Chefs are the backbone of so much of the work we do. Whether it’s culinary events that raise critical funds, our nutrition education programs that teach low-income families how to shop and eat on a budget, or even lobbying on Capitol Hill on behalf of hungry kids, chefs are some of our most dedicated volunteers and advocates.
We want to introduce our community to more of these chefs, so we’re starting an ongoing interview series that features these chef advocates. The next in our series is Timon Balloo, executive chef at Sugarcane Raw Bar Grill in Miami. Chef Balloo has participated in Taste of the Nation Miami, the No Kid Hungry Dinner in Palm Beach and co-chaired the Great American Bake Sale at Aventura Mall. Among his numerous accolades, he was a Johnson & Wales Distinguished Visiting Chef Honoree in 2012 and a James Beard Award Semifinalist Nominee for “Best New Restaurants” in 2011, and we are proud to have him on our team. Follow him on Twitter (@ChefTimon) and join him on his journey of eating, cooking and laughing.
How did you become involved in Share Our Strength?
Initially, my first involvement was through the natural cycle of participating in Taste of the Nation Miami and trying to partner up with Share Our Strength. I was going to service days to become more aware, and so our consumers would know we’re a conscious business. Within the last year, I became more in tune thanks to Chef Allen seeing the avid willingness of me wanting to do something, and inviting me to co-chair the Great American Bake Sale at Aventura Mall. It was a great honor and we did a great job this year.
We know that chefs get called upon to give back a lot and are thrilled that you’ve chosen to support Share Our Strength. Are there any experiences that inspired you to get involved in the fight against childhood hunger?
It comes from my upbringing – I grew up with a single mother working two jobs, and putting food on the table was a struggle at times. As a teenager, I had a friend who would come to my house to eat. Initially I shrugged it off, but eventually learned that he was legitimately hungry – there wasn’t any food in the fridge at his home. We tend to take it for granted, but food isn’t privy to everyone. It dawned on me to teach these values along with everything that comes along with raising children.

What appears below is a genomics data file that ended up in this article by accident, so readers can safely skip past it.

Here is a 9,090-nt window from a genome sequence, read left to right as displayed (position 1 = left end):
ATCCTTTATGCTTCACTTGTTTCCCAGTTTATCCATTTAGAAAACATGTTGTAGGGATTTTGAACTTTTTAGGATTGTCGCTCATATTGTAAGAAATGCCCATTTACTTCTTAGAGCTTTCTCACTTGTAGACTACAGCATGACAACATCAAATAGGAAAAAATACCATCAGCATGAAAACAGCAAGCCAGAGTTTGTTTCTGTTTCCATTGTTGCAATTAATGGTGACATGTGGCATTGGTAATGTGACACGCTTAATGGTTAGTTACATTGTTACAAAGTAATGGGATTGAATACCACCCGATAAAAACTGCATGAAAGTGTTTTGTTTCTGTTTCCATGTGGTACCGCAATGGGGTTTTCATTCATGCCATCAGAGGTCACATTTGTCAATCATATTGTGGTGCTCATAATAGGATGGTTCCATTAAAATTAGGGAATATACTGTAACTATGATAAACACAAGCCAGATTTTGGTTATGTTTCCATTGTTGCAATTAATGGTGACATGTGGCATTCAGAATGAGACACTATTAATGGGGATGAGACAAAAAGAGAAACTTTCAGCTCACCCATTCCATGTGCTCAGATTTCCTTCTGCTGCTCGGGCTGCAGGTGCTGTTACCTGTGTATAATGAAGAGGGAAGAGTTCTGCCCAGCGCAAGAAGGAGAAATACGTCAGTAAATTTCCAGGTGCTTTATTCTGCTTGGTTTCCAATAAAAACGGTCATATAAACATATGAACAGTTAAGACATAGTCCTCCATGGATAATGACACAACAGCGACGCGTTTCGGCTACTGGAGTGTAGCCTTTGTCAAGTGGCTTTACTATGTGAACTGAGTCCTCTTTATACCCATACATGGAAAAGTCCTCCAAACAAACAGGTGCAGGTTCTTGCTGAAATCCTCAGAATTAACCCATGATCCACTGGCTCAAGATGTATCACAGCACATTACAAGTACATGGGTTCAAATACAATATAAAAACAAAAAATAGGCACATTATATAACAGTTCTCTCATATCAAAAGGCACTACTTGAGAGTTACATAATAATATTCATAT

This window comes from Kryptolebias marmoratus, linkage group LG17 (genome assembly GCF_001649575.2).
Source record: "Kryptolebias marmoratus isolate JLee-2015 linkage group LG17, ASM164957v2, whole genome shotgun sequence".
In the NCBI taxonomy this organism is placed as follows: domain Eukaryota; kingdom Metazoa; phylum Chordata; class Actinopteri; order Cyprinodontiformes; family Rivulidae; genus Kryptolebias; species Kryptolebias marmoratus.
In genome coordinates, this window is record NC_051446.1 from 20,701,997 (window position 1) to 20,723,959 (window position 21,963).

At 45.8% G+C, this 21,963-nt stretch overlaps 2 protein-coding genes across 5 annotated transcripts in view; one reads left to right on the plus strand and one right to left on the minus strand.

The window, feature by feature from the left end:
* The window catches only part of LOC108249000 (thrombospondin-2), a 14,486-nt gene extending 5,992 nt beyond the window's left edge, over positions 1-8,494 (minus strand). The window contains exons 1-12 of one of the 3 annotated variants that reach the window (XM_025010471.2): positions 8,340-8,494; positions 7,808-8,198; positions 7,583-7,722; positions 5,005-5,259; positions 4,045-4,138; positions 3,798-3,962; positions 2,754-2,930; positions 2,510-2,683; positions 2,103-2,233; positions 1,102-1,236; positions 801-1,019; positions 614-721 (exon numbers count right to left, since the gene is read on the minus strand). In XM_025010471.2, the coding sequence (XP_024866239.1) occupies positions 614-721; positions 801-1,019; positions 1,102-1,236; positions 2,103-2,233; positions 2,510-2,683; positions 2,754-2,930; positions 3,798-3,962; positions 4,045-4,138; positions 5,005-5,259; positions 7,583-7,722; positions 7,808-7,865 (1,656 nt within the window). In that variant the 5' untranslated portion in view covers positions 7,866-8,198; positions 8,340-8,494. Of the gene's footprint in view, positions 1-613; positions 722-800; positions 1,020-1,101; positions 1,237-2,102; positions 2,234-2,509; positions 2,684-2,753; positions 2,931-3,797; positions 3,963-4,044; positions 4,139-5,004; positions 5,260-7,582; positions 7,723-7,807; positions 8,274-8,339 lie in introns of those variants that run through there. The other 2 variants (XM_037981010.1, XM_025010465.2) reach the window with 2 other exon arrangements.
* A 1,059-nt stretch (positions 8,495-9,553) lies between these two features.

What are some healthy, kid friendly, low cost dishes that parents could try out on their kids?
Swap out ground beef for ground turkey in everything from spaghetti to lettuce wraps. You can do all of the same things you did with ground beef with ground turkey. Same thing with pasta, swap it out for whole wheat pasta.
What’s the best meal you’ve had in recent memory?
I was just in London (opening up three new restaurants), and was able to have some British fare, which is heavy and gluttonous. The culture of their breakfast is unique – it’s served with two fried eggs, blood sausage and beans.
What ingredients will we always find in your kitchen?
There is a lot of Asian influence: Asian-style oyster sauce, fish sauce and Chinese sausages. Also, 3-4 different types of cheese are always on hand for my four-year-old… and coffee.
Why did you become a chef?
When I was a kid, I used to watch Martin Yan on PBS on Saturday mornings instead of cartoons. He mesmerized me and made the position of a chef this lore. I thought it was unattainable, like being a rock star. I started college for Finance until my then-girlfriend (now my wife) convinced me to pursue my dream, so I started at bar and grill and worked my way up.
What has been your most humbling experience in a kitchen?
Honestly, I make mistakes every day and it’s humbling to learn from the cooks around me. Knowledge comes from various sources: young, old, different cultures. After cooking for so many years you think you know it all and then someone shares a completely different way they cook a product.
What is your guilty food pleasure?
If you had free reign to reform school food, what would you do?
It always comes down to the economics of it, so I would increase the budget allocated to serve good, healthy food. It will pay off on the back end when it comes to the health of our future generations.
What do you want people to know about childhood hunger in America?
That every little bit helps. The thought that maybe you can’t do anything is in no way relevant. Just being proactive can go a long way.